My Little Pocketbooks: Review: Song Yet Sung   
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Monday, January 30, 2012

Review: Song Yet Sung

Song Yet Song
Author: James McBride
Genre:  Historical Fiction
Publisher:  Riverhead (1st Edition)
Release Date:  February 5, 2008
Hardcover: 368 pages
Source:  Purchased at Esowon Bookstore
Buy the Book: Amazon 

Book Description 
Nowhere has the drama of American slavery played itself out with more tension than in the dripping swamps of Maryland's eastern shore, where abolitionists such as Frederick Douglass and Harriet Tubman, born less than thirty miles apart, faced off against nefarious slave traders in a catch-me-if-you-can game that fueled fear and brought economic hardship to both white and black families. Trapped in the middle were the watermen, a group of America's most original and colorful pioneers, poor oystermen who often found themselves caught between the needs of rich plantation owners and the roaring Chesapeake, which often claimed their lives.
The powerful web of relationships in a small Chesapeake Bay town collapses as two souls face off in a gripping page-turner. Liz Spocott, a young runaway who has odd dreams about the future of the colored race, mistakenly inspires a breakout from the prison attic of a notorious slave thief named Patty Cannon. As Cannon stokes revenge, Liz flees into the nefarious world of the underground railroad with its double meanings and unspoken clues to freedom known to the slaves of Dorchester County as "The Code." Denwood Long, a troubled slave catcher and eastern shore waterman, is coaxed out of retirement to break "The Code" and track down Liz.

Filled with rich history-much of the story is drawn from historical events-and told in McBride's signature lyrical storytelling style, Song Yet Sung brings into full view a world long misunderstood in American fiction: how slavery worked, and the haunting, moral choices that lived beneath the surface, pressing both whites and blacks to search for relief in a world where both seemed to lose their moral compass. This is a story of tragic triumph, violent decisions, and unexpected kindness.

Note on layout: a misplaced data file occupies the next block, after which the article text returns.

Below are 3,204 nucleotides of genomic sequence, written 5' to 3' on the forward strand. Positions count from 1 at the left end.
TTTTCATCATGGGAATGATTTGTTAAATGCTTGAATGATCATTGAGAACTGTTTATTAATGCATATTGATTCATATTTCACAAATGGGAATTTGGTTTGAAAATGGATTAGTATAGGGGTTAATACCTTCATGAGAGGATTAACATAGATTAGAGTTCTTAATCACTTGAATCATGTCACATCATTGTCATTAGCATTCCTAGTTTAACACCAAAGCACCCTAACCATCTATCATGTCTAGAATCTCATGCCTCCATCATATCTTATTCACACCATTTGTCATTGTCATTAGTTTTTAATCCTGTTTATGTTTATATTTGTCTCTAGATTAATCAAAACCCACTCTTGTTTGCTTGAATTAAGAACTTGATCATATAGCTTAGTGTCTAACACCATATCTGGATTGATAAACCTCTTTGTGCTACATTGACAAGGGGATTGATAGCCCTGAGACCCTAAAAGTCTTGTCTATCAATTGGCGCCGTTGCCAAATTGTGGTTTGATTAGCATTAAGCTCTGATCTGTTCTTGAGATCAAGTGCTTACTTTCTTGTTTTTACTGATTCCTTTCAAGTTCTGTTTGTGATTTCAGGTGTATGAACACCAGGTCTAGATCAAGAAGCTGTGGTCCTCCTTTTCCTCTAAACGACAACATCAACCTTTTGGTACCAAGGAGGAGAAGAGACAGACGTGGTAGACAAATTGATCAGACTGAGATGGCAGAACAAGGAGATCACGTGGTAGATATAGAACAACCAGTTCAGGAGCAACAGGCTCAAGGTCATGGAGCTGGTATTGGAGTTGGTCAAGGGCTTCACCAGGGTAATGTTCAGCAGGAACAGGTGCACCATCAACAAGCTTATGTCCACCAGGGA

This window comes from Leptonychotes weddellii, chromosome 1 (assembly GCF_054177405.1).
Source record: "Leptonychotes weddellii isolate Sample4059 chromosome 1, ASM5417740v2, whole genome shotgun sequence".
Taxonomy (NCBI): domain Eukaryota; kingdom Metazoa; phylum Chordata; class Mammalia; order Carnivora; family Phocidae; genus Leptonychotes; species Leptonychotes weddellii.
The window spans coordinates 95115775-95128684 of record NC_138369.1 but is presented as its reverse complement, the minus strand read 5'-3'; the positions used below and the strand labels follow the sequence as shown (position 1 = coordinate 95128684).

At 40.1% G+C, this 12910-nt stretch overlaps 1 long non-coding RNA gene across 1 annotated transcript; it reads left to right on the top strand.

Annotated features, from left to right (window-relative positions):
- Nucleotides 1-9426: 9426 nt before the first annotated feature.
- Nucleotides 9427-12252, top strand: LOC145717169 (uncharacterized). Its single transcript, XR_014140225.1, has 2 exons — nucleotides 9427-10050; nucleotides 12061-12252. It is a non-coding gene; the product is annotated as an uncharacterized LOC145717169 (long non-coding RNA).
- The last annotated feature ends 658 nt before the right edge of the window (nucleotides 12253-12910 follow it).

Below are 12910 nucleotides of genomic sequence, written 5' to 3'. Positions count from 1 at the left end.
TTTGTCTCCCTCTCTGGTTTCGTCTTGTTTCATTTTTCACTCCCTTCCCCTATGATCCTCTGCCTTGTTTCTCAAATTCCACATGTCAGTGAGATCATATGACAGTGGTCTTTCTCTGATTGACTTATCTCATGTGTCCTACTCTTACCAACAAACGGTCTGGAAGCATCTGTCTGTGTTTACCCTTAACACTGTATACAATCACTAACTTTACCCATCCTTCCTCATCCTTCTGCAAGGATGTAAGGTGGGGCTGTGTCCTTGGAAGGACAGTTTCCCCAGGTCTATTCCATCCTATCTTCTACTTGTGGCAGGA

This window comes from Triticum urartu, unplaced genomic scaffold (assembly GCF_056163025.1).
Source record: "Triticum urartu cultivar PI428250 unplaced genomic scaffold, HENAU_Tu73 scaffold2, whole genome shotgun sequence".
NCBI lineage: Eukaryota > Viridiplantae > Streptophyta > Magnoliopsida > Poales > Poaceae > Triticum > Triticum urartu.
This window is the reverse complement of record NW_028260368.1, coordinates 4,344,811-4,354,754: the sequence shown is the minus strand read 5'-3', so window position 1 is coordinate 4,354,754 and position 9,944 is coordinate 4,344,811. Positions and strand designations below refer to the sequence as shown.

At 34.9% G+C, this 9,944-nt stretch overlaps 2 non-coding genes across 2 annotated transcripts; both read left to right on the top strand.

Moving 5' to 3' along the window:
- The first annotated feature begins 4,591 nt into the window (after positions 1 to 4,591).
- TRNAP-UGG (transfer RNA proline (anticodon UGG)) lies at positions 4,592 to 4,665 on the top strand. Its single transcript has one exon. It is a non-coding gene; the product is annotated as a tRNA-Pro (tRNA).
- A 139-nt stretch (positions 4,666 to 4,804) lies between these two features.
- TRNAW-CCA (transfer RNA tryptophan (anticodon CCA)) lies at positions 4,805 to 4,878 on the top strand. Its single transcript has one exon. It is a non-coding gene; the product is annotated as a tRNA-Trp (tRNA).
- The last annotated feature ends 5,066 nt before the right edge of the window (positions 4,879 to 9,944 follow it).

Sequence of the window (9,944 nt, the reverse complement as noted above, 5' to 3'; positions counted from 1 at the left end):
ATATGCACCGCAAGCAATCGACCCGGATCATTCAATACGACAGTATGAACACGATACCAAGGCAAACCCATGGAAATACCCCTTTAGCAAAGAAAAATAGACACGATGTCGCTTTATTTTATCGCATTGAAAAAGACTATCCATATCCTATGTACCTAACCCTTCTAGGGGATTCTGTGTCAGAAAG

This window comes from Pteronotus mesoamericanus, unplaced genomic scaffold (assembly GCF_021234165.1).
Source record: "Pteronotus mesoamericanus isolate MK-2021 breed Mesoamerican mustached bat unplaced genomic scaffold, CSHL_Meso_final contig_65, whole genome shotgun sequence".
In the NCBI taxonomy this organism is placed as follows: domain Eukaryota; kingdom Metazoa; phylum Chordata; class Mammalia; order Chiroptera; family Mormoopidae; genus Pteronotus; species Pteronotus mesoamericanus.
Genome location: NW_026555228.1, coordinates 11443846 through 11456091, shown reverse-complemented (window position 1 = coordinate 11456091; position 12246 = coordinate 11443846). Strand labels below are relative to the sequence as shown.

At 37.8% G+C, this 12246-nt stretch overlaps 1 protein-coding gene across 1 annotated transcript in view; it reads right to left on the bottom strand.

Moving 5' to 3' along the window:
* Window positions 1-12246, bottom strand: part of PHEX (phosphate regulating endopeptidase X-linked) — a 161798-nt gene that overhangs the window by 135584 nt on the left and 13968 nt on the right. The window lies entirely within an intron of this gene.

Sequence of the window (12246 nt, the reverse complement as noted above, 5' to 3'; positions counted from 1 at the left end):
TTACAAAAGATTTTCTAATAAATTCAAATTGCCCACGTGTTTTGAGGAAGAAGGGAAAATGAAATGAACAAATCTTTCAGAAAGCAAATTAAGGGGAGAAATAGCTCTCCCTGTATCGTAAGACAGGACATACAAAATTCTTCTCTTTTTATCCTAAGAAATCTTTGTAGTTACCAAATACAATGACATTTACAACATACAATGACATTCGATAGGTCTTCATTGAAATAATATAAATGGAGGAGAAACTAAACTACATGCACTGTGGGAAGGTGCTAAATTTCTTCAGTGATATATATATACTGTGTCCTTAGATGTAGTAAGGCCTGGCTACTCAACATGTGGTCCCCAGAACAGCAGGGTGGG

I have had this book forever.  I honestly can't remember where and when I got it but more than likely I bought this book from Esowon bookstore before they moved to their current location.  That has to be more than 5 years ago!  WOW!
I have started and stopped and started again with this book.  I couldn't get into it then and had a hard time finishing now.  The overall plot of this book is good with the story taking place in pre-Civil War Maryland.  The story has elements of Harriet Tubman and the underground railroads with the codes and safe houses.  But the poetic nature of the book lost me.  As I was reading the book I want to know what was going to happen next with the Dreamer but it moved so slow I kept losing interest.  
The character known as the Dreamer was extremely interesting and I thought was the main character in this story but she never fully developed and she rarely appeared.  I would have loved to have more information and time with her in the book.  The author's notes in the back of the book were much more interesting than the book itself. I would have loved to read a novel about the making of this novel.
I recommend this book to adults over 18+ due to some graphic violence.
Reading Challenges
 This book is number 1 in my Dusty Bookshelf Reading Challenge
This book is number 1 in my POC Reading Challenge
This book is number 2 in my 2012 Good Reads Challenge
This book is number 2 in my 2012 TBR Reading Pile 

 Did you read this book?  What did you think of it?

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